Action Against Insurer Pursuant to Uninsured Motorist Coverage Can Proceed Where Vehicle Driven Without Consent

In this case, Allianz Insurance was unsuccessful in its motion for summary judgment, dismissing a claim under its uninsured motorist coverage.

In George v. George, the plaintiff rented a car from the defendant Enterprise-Rent-A-Car. He purchased insurance that included uninsured motorist coverage in a policy issued by the defendant Allianz Canada. The rented car was taken by another defendant, without the consent of the plaintiff or of Enterprise. That party had assaulted the plaintiff and then driven off in the car. He was later involved in an accident in which the plaintiff was injured.

Both Enterprise and Allianz moved for summary judgment, on different grounds. Enterprise argued that it could not be liable because the car was being driven without its consent. As a result, it could not be liable to the plaintiff under s. 192 of the Highway Traffic Act. It appears that the motions judge, Mr. Justice William A. Jenkins, was prepared to allow Enterprise’s motion, although oddly, he said that the parties “did not specifically address” this motion in argument.

Most of the decision dealt with the motion by Allianz. The insurer argued that its coverage only applied where the plaintiff was legally entitled to recover from the owner or driver of “an uninsured automobile” and that the Enterprise car did not come within the definition of “uninsured automobile”.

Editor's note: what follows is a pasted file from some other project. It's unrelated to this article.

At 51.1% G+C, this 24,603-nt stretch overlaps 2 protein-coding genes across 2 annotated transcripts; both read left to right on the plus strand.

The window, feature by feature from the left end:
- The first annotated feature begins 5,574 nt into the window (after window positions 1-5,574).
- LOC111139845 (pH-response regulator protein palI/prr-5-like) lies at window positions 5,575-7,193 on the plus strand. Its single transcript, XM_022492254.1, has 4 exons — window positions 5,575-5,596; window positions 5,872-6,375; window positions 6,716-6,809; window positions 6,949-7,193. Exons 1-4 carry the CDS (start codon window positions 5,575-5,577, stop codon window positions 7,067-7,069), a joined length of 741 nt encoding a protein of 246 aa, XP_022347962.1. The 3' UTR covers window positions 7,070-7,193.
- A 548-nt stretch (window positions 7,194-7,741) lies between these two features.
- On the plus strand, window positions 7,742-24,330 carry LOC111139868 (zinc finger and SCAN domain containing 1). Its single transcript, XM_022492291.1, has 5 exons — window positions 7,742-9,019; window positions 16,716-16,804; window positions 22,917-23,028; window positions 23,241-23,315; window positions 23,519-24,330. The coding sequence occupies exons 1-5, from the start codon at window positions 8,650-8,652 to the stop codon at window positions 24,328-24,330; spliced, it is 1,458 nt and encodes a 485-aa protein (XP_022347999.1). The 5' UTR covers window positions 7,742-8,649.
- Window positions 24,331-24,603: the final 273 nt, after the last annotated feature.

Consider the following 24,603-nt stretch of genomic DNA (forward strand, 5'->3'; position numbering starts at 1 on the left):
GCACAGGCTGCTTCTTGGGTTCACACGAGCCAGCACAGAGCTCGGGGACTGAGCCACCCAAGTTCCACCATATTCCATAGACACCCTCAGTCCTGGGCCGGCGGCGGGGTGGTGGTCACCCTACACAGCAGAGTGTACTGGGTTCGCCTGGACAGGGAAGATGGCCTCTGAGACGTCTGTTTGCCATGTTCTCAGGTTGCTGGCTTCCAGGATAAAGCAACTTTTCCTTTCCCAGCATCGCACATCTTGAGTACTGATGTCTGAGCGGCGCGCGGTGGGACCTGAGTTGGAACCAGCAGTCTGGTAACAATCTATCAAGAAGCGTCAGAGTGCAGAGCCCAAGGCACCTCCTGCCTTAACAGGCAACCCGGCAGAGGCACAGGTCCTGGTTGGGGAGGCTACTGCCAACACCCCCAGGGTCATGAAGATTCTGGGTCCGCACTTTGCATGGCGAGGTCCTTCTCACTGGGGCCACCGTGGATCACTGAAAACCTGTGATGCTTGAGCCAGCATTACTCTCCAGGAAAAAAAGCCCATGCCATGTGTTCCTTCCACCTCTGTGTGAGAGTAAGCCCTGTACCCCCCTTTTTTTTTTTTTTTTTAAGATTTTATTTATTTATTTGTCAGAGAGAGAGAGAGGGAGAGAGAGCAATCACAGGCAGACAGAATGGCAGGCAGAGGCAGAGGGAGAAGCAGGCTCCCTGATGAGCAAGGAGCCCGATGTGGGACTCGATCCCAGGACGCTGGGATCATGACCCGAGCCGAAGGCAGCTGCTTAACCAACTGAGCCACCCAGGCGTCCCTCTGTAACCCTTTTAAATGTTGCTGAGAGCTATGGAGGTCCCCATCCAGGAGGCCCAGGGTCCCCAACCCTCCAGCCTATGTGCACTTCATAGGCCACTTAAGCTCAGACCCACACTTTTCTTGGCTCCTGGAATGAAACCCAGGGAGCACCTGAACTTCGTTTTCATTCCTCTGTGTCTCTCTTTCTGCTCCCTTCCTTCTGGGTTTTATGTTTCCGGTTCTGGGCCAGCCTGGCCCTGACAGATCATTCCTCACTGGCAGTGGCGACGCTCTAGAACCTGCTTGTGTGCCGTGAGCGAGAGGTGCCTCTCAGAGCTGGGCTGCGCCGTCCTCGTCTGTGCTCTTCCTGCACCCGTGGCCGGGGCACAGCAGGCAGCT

The definition appears in s. 265(2) of the Insurance Act:

… An automobile with respect to which neither the owner nor driver thereof has applicable and collectible bodily injury liability and property damage liability insurance for its ownership, use or operation but does not include an automobile owned by, or registered in the name of the insured or his or her spouse. [Emphasis added]

Allianz argued that this case was caught by the exception in bold above, in that the automobile in question was owned by and registered in the name of “the insured”, namely, Enterprise. On this basis, it said, the uninsured motorist coverage was not available.

The plaintiff argued that the phrase, “the insured” in the definition referred to the person making the claim. Since the automobile was not owned by or registered to the plaintiff, so the argument went, the exception (in bold) did not apply. 

Justice Jenkins rejected Allianz’ argument, saying that it “ignores the legislative intent in enacting the statutory uninsured motorist regime”. He also said that it was necessary to look at the definitions of “person insured under a contract” and “insured” in sections 224 and 265 of the Insurance Act. His Honour was satisfied that those definitions “point to persons other than the named insured as enjoying protection under the policy”. Therefore, he dismissed the motion by Allianz.


This entry was posted in Auto, Insurance News, Uninsured or Underinsured. Bookmark the permalink.